KDE 4.0-alpha1: A Visual Guide to New Features
The KDE Community is happy to announce the immediate availability of the first alpha release of the KDE Desktop Environment, version 4.0. The release is a basis for the integration of powerful new technologies that will be included in KDE 4. It has been given the codename “Knut”.
Highlights of KDE 4.0 Alpha1 are:
- A new visual appearance through Oxygen
- New frameworks to build applications with, providing vastly improved hardware and multimedia integration (through Solid and Phonon, spelling and grammar checking, to name just a few)
- New applications that focus on a smooth user experience, such as Dolphin, the file manager, and Okular, the document viewer
KDE 4.0 Alpha1 marks the end of the addition of large features to the KDE base libraries and shifts the focus onto integrating those new technologies into applications and the basic desktop. The next few months will be spent on bringing the desktop into shape after two years of frenzied development leaving very little untouched.
The final release of KDE 4.0 is expected in late October 2007. The work on the framework makes application development easier and more satisfying. This will result in a crop of new features and applications over the next few years, underlining the position KDE holds as the leading Free Desktop and bringing Free Software to new users world-wide. A detailed release schedule can be found at techbase.kde.org, the new technical resource accompanying the platform, that provides extensive and high-quality documentation about KDE.
Status and Outlook
- Finishing Plasma and turning it into the default desktop shell
- Finishing porting applications and integrating the new technologies into them
- Fixing lots of bugs
Alpha1 comes with Qt 4.3 preview, and most packagers will enable debugging. So you shouldn’t expect it to be fast or stable, nor is it feature complete. But despite all of the things that are still very much a work in progress, there is fun to have and features to see, and you are invited to have a look.## Sightseeing While you are going to check it out, what are the areas with most to see? Put the KDE Education applications under the microscope, which have made good progress and have received many new features. Have a look at Kalzium and its new 3D molecule viewer. And kick around the KDE Games, which have been updated with features like scalable vector graphics, theme support, better AI and network support and there are already some new ones. The more adventurous might want to step into the KOffice. Not all distributions' packages include it; only openSUSE does and Kubuntu might. The KOffice project will not release its first alpha alongside KDE 4.0 Alpha1. KOffice in KDE 4 is still very unstable, and most things barely work - but still, you can see the effects of the new framework. You can create shapes using vector graphics, text or even music notations, and manipulate them. Each can be rotated or sheared, and can have several effects applied. Don't forget the work on Krita, which also is based on these shapes.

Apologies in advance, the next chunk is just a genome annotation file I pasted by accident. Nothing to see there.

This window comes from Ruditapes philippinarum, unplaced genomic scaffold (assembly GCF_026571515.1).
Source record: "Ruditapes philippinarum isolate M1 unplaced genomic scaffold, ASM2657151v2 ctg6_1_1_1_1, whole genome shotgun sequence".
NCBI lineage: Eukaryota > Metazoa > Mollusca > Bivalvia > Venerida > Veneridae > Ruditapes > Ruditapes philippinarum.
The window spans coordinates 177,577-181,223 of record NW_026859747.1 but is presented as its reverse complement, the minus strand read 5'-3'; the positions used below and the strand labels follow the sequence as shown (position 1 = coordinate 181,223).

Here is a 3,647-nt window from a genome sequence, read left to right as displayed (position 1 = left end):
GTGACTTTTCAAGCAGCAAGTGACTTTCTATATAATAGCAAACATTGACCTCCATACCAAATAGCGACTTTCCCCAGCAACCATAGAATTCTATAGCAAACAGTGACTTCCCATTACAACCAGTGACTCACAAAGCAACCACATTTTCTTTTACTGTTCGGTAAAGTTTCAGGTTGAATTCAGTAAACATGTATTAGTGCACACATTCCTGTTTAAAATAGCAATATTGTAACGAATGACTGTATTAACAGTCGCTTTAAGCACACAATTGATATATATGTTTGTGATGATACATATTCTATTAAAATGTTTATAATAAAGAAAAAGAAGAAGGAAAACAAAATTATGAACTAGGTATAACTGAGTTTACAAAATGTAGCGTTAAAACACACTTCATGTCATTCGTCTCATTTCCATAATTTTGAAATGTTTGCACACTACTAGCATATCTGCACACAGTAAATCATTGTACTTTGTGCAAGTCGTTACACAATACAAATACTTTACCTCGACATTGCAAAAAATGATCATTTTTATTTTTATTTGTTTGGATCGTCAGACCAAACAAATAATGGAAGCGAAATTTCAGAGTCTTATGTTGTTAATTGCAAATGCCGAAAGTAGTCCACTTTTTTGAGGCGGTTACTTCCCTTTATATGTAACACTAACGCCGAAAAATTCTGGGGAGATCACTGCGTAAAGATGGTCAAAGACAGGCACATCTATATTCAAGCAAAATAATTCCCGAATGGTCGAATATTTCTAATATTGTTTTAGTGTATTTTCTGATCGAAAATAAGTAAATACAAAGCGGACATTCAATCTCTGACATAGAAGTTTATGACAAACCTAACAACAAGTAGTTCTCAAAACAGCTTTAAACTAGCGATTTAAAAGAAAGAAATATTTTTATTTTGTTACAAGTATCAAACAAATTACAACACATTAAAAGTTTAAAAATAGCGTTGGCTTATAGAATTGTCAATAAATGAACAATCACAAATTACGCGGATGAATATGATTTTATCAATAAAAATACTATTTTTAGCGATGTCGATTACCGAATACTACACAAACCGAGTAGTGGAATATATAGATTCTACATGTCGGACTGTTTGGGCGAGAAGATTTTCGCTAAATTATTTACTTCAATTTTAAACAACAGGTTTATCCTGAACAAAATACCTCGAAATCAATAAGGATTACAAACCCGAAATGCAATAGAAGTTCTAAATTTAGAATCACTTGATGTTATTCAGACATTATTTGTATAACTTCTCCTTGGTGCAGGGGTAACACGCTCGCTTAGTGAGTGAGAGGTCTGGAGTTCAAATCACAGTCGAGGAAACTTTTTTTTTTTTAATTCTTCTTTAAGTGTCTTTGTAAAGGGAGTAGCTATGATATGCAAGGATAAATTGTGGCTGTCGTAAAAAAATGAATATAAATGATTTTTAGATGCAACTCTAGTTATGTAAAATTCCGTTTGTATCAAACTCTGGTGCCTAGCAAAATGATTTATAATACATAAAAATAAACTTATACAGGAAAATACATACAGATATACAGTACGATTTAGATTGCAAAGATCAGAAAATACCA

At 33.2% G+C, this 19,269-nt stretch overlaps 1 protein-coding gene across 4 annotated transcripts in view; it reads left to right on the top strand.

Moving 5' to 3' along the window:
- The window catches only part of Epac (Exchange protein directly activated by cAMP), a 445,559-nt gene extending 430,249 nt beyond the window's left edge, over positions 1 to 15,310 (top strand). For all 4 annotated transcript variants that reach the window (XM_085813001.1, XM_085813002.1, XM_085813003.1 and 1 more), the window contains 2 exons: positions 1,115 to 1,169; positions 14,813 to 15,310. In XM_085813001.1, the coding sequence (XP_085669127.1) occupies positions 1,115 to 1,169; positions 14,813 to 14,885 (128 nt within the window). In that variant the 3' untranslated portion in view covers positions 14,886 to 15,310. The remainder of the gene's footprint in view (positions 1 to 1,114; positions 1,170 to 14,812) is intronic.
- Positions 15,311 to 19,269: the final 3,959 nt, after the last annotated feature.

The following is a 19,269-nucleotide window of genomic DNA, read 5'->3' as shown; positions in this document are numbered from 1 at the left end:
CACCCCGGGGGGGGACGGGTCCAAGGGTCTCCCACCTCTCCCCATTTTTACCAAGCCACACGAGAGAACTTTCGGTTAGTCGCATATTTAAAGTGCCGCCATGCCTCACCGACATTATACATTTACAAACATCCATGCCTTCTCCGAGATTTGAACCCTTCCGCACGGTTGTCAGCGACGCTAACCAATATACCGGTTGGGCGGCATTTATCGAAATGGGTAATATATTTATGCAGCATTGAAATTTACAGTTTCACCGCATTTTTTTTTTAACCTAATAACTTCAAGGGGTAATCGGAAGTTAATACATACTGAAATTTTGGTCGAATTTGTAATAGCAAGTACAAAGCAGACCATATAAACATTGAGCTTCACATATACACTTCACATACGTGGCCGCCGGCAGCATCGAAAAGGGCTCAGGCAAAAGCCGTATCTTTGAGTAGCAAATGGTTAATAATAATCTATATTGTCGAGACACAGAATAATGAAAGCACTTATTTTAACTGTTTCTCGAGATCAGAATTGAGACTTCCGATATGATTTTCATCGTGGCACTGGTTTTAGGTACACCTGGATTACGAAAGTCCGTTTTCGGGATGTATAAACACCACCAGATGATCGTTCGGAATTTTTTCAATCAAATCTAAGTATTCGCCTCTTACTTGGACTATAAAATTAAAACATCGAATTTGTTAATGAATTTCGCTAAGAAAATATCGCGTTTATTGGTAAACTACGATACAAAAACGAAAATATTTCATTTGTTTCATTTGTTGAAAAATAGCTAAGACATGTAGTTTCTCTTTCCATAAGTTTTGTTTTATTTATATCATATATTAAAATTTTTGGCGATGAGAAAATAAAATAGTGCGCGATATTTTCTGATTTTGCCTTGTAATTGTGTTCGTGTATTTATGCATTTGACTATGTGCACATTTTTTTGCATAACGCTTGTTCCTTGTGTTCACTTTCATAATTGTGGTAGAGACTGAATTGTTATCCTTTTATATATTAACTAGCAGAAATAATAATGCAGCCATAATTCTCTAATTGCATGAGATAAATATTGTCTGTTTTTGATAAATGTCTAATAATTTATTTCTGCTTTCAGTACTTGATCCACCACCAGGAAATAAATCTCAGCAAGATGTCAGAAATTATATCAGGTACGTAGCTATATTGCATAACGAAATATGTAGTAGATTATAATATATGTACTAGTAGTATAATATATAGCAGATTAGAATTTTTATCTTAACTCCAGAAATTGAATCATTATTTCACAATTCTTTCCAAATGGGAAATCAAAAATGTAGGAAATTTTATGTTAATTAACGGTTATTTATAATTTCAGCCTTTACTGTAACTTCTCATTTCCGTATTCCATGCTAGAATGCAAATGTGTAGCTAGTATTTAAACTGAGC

There are things like Marble, a digital globe and map application for KDE, changes in the file dialogs, configuration screens, color picker, font dialogs and dozens of smaller and larger things that make KDE 4 fresh and vital.
KDE PIM’s development continues at an amazing pace, but due to the scope of the changes, including a shared storage layer for all PIM applications, Akonadi, there is not much to see yet and the major changes will first appear in KDE 4.1. Any help would be very appreciated, of course! You could start with the Junior Jobs, or drop by in #kontact on freenode for more info.
Additionally, configuration via KControl is not currently possible. For
now, you can use kcmshell to configure KDE instead:
kcmshell –list- gives a list of configuration modules, and
kcmshell fonts style- shows the config dialog with with fonts and style modules.